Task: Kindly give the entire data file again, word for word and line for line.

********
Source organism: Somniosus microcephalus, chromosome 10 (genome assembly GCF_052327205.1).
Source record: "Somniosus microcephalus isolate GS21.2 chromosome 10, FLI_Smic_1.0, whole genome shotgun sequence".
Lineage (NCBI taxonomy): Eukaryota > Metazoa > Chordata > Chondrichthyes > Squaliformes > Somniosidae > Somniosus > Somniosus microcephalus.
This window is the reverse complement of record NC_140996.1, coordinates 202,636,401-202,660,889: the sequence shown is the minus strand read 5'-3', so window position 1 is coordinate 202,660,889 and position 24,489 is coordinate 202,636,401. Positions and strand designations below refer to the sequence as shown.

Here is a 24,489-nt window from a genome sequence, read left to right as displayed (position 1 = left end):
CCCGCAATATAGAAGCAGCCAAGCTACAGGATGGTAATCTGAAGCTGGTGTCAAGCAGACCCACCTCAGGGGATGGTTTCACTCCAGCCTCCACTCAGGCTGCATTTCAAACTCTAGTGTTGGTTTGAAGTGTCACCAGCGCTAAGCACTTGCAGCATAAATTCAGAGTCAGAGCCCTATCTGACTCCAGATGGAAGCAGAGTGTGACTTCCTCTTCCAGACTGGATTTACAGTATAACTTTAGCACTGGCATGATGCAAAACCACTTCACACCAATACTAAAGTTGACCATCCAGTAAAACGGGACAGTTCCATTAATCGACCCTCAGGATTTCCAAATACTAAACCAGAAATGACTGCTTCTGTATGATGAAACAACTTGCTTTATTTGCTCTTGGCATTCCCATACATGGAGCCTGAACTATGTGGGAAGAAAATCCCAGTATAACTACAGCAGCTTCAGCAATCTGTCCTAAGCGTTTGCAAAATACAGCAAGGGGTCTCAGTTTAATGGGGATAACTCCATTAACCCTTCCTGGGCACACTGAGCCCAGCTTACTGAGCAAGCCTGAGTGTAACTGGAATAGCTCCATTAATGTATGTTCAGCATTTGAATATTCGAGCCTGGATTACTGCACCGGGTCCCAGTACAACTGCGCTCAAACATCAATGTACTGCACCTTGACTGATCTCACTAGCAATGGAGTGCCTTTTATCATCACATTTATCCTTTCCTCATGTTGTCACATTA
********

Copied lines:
Source organism: Somniosus microcephalus, chromosome 10 (genome assembly GCF_052327205.1).
Source record: "Somniosus microcephalus isolate GS21.2 chromosome 10, FLI_Smic_1.0, whole genome shotgun sequence".
Lineage (NCBI taxonomy): Eukaryota > Metazoa > Chordata > Chondrichthyes > Squaliformes > Somniosidae > Somniosus > Somniosus microcephalus.
This window is the reverse complement of record NC_140996.1, coordinates 202,636,401-202,660,889: the sequence shown is the minus strand read 5'-3', so window position 1 is coordinate 202,660,889 and position 24,489 is coordinate 202,636,401. Positions and strand designations below refer to the sequence as shown.

Here is a 24,489-nt window from a genome sequence, read left to right as displayed (position 1 = left end):
CCCGCAATATAGAAGCAGCCAAGCTACAGGATGGTAATCTGAAGCTGGTGTCAAGCAGACCCACCTCAGGGGATGGTTTCACTCCAGCCTCCACTCAGGCTGCATTTCAAACTCTAGTGTTGGTTTGAAGTGTCACCAGCGCTAAGCACTTGCAGCATAAATTCAGAGTCAGAGCCCTATCTGACTCCAGATGGAAGCAGAGTGTGACTTCCTCTTCCAGACTGGATTTACAGTATAACTTTAGCACTGGCATGATGCAAAACCACTTCACACCAATACTAAAGTTGACCATCCAGTAAAACGGGACAGTTCCATTAATCGACCCTCAGGATTTCCAAATACTAAACCAGAAATGACTGCTTCTGTATGATGAAACAACTTGCTTTATTTGCTCTTGGCATTCCCATACATGGAGCCTGAACTATGTGGGAAGAAAATCCCAGTATAACTACAGCAGCTTCAGCAATCTGTCCTAAGCGTTTGCAAAATACAGCAAGGGGTCTCAGTTTAATGGGGATAACTCCATTAACCCTTCCTGGGCACACTGAGCCCAGCTTACTGAGCAAGCCTGAGTGTAACTGGAATAGCTCCATTAATGTATGTTCAGCATTTGAATATTCGAGCCTGGATTACTGCACCGGGTCCCAGTACAACTGCGCTCAAACATCAATGTACTGCACCTTGACTGATCTCACTAGCAATGGAGTGCCTTTTATCATCACATTTATCCTTTCCTCATGTTGTCACATTA